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Figure 6: Induction of apoptosis in melanoma cell lines following gamma-irradiation and/or UV-irradiation. Melanoma cells prepared for vaccination were non-irradiated, gamma-irradiated (200 Gy), UV-irradiated (5 min), or both gamma-irradiated (200 Gy) and UV-irradiated (5 min). The cell lines were then cultured in vitro for eight hours prior to assaying (A) caspase activity or (B) DNA fragmentation.

Mentions: Eight hours following treatment with gamma-irradiation, UV-irradiation or a combination of both forms of radiation, the melanoma cell lines VMM39 and VMM86 were evaluated for apoptosis by caspase and DNA fragmentation assays (Figure 6A, 6B). Gamma-irradiation by itself led to a small increase in caspase detection with melanoma line VMM39, while UV-irradiation, either alone or in combination with gamma-irradiation led to higher levels of detectable caspase with VMM39 (Figure 6A). Similar results were obtained with melanoma line VMM86 except that gamma-irradiation alone did not result in an increase in the detectable caspase. Gamma-irradiation by itself did not increase (VMM39) or only slightly increased (VMM86) DNA fragmentation over that seen in untreated controls (Figure 6B). UV-irradiation induced DNA fragmentation in both cell lines, and the combination of both types of radiation led to the largest increases in DNA fragmentation.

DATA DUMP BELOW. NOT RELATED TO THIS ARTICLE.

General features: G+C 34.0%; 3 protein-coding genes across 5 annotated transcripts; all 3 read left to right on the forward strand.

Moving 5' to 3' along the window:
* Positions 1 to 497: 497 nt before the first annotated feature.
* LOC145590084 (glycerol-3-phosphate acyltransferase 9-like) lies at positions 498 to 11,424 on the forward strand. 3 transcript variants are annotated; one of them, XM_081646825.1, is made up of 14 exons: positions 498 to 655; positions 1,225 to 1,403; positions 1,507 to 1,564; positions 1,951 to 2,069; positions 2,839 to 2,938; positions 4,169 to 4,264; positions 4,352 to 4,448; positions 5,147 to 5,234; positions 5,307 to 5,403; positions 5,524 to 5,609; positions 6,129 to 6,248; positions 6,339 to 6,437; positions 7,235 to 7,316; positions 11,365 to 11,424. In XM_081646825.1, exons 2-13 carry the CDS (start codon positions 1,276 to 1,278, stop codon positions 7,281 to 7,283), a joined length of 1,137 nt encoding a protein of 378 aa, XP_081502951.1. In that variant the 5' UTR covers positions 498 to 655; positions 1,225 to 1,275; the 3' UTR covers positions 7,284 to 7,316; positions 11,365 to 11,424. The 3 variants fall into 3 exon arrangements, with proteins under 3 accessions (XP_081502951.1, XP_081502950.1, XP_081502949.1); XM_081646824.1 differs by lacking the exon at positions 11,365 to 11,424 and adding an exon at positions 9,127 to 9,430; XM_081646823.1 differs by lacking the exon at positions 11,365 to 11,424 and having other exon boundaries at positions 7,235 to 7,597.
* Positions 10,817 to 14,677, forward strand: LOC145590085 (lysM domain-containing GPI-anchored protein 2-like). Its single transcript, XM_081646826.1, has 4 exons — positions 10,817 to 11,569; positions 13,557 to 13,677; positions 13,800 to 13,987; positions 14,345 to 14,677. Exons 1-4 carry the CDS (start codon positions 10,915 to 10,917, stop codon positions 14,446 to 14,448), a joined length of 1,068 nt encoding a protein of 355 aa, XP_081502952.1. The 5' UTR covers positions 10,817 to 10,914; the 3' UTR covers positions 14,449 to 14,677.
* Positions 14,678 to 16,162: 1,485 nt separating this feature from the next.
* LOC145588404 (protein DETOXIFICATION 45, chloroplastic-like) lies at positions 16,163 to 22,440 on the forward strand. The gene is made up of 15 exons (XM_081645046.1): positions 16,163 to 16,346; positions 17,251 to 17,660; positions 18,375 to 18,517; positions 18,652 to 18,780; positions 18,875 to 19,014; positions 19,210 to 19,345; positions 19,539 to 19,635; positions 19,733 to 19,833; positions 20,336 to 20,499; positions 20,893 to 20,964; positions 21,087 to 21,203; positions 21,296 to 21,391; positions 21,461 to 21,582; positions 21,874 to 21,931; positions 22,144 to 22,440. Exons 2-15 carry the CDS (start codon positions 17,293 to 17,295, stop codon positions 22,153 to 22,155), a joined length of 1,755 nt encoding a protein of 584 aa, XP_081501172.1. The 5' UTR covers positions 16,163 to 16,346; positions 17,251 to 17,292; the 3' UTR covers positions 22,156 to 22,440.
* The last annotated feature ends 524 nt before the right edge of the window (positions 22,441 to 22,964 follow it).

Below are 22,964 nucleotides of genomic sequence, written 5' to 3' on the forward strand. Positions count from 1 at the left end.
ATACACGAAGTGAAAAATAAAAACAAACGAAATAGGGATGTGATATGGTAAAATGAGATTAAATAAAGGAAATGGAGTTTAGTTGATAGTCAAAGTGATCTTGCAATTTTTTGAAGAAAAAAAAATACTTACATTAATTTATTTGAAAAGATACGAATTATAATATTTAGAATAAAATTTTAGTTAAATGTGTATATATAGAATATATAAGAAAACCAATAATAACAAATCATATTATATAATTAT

The use of gamma-irradiation and ultraviolet-irradiation in the preparation of human melanoma cells for use in autologous whole-cell vaccines.

Deacon DH, Hogan KT, Swanson EM, Chianese-Bullock KA, Denlinger CE, Czarkowski AR, Schrecengost RS, Patterson JW, Teague MW, Slingluff CL - BMC Cancer (2008)

Induction of apoptosis in melanoma cell lines following gamma-irradiation and/or UV-irradiation. Melanoma cells prepared for vaccination were non-irradiated, gamma-irradiated (200 Gy), UV-irradiated (5 min), or both gamma-irradiated (200 Gy) and UV-irradiated (5 min). The cell lines were then cultured in vitro for eight hours prior to assaying (A) caspase activity or (B) DNA fragmentation.
© Copyright Policy - open-access
Related In: Results  -  Collection

License
Show All Figures
getmorefigures.php?uid=PMC2612687&req=5

Figure 6: Induction of apoptosis in melanoma cell lines following gamma-irradiation and/or UV-irradiation. Melanoma cells prepared for vaccination were non-irradiated, gamma-irradiated (200 Gy), UV-irradiated (5 min), or both gamma-irradiated (200 Gy) and UV-irradiated (5 min). The cell lines were then cultured in vitro for eight hours prior to assaying (A) caspase activity or (B) DNA fragmentation.